AD plays 52 mins as Lakers claw back, win in 2OT


MILWAUKEE — Exhausted from logging 52 minutes, 51 seconds — the most playing time of his career and most by a Los Angeles Lakers player since Kobe Bryant in 2012 — and hobbled by a sore knee that required treatment during the game, all Anthony Davis could do was smile after outlasting the Milwaukee Bucks 128-124 in double overtime on Tuesday.

“It was fun,” Davis said after the Lakers, playing without LeBron James because of a sore left ankle, trailed by 19 points in the fourth quarter before storming back. “Let’s line up and do it all over again tomorrow.”

Indeed, L.A.’s reward for its fourth win in a row — drawing the team two games behind the Phoenix Suns for the No. 8 seed in the Western Conference with 10 contests remaining — is the second night of a back-to-back Wednesday at the Memphis Grizzlies.

And the upset win over the Bucks — during which Davis put up 34 points and 23 rebounds, Austin Reaves tallied 29 points, 14 rebounds and 10 assists for the second triple-double of his career and D’Angelo Russell had 29 points and 12 assists — will go for naught without validating it against the cellar-dwelling Grizzlies.

“Now we got to fill our cups back up and try to go play against a really hard-playing, highly competitive Memphis team regardless of what their circumstances are with people being in and out of the lineup,” Lakers coach Darvin Ham said.

L.A. started Tuesday’s game shooting 2-for-16 from the field as the Bucks built a 19-point lead in the first quarter. The Lakers cut it to single digits in the second and again in the third, but Milwaukee padded its cushion back to 19 with 8:25 remaining in the fourth.

Then Russell and Davis sparked a quick 7-0 run for L.A., giving the Lakers just enough life to convince Ham to go for it during a timeout with 6:56 remaining and the Bucks leading by 12.

“I told them, ‘Hey, man, just band together. The next couple of minutes, let’s try to get it down to single digits. And we have plenty of time to do what we need to do,'” Ham said. “And they went out there and just started making plays and making shots, getting stops.”

There were plenty of sequences that stood out — from Taurean Prince tying the score at 101 with two free throws with 43.9 seconds left in the fourth, to Davis defending a lob thrown to Giannis Antetokounmpo (29 points, 21 rebounds, 11 assists) at the rim off a sidelines inbounds pass with 2.0 seconds remaining.

And that was just in the fourth.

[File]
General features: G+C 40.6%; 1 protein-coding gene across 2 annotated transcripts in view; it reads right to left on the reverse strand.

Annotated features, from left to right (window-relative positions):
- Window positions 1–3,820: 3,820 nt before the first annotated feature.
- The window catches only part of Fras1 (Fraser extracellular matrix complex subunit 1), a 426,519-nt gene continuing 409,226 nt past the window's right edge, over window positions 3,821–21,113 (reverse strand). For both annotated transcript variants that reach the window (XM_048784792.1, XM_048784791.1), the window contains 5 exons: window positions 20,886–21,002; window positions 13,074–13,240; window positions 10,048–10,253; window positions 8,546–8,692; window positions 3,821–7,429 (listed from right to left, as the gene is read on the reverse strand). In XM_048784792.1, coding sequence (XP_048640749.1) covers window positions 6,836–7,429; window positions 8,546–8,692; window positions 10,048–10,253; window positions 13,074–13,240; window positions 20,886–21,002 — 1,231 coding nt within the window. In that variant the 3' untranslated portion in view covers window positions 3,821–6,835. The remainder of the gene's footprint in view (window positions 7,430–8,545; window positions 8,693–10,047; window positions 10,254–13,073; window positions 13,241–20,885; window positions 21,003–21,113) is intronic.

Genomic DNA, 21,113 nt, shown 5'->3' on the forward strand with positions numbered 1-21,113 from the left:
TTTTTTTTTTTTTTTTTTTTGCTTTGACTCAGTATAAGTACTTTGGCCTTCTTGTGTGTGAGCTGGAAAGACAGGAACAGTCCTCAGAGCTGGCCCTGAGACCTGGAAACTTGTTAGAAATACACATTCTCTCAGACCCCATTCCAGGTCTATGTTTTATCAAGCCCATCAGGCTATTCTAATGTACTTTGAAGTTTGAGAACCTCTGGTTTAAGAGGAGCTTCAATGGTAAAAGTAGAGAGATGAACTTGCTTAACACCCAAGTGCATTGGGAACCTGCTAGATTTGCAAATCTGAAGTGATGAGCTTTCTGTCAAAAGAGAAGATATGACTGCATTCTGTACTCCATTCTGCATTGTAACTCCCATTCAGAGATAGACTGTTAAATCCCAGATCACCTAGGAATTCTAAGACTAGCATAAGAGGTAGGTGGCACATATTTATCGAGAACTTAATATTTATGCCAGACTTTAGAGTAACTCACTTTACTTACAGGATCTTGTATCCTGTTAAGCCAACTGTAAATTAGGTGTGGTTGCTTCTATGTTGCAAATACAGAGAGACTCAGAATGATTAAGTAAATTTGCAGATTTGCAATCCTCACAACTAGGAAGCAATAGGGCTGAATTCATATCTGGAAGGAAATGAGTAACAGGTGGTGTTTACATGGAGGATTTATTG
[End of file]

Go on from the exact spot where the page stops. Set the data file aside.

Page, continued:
In the first overtime, it was Russell’s turn to tie the score with two free throws with 3.1 seconds left, and Davis came up huge with another defensive play, rejecting a finger roll by Damian Lillard (27 points, 8 assists) with 0.9 seconds to go.

“Defensive instincts,” Davis said. “I saw he had a step; I think it was on [Reaves], and I just read it.”

In the second OT, after both teams were scoreless for the first three minutes of the five-minute session, Spencer Dinwiddie tied the score with two free throws with 1:17 to go and Reaves hit the biggest shot of the night, a 3 with 38.6 seconds remaining, to give the Lakers the lead for good.

“This is the stuff you dream about as a kid, being on the road with your guys, battling out an amazing team and having opportunities to make big shots,” Reaves said.

Antetokounmpo missed as many free throws in the second overtime — two — as L.A. missed all game. He finished 1-for-6 from the line. The Lakers were 30-for-32.

“We let our foot off and we got burned,” Bucks coach Doc Rivers said. “That’s all that is. When we played right at the beginning of the game, it was beautiful basketball. We stopped playing right and thought we could still win and we couldn’t.”

L.A. improved to 6-4 this season without James — the first one of the 21-year veteran’s teams with an above .500 record without him since the Miami Heat in 2012-13.

“I just think we’re an unpredictable team,” Russell said. “So depends on which team you get, depends on which team we are defensively, offensively as a unit. Some guys are better than others [some nights]. Some guys have bad nights. It just depends on what team we’re going to be. When we’re in full effect like tonight — obviously, no Bron — but, I think we’ll be hard to beat.”

ESPN’s Jamal Collier contributed to this report.



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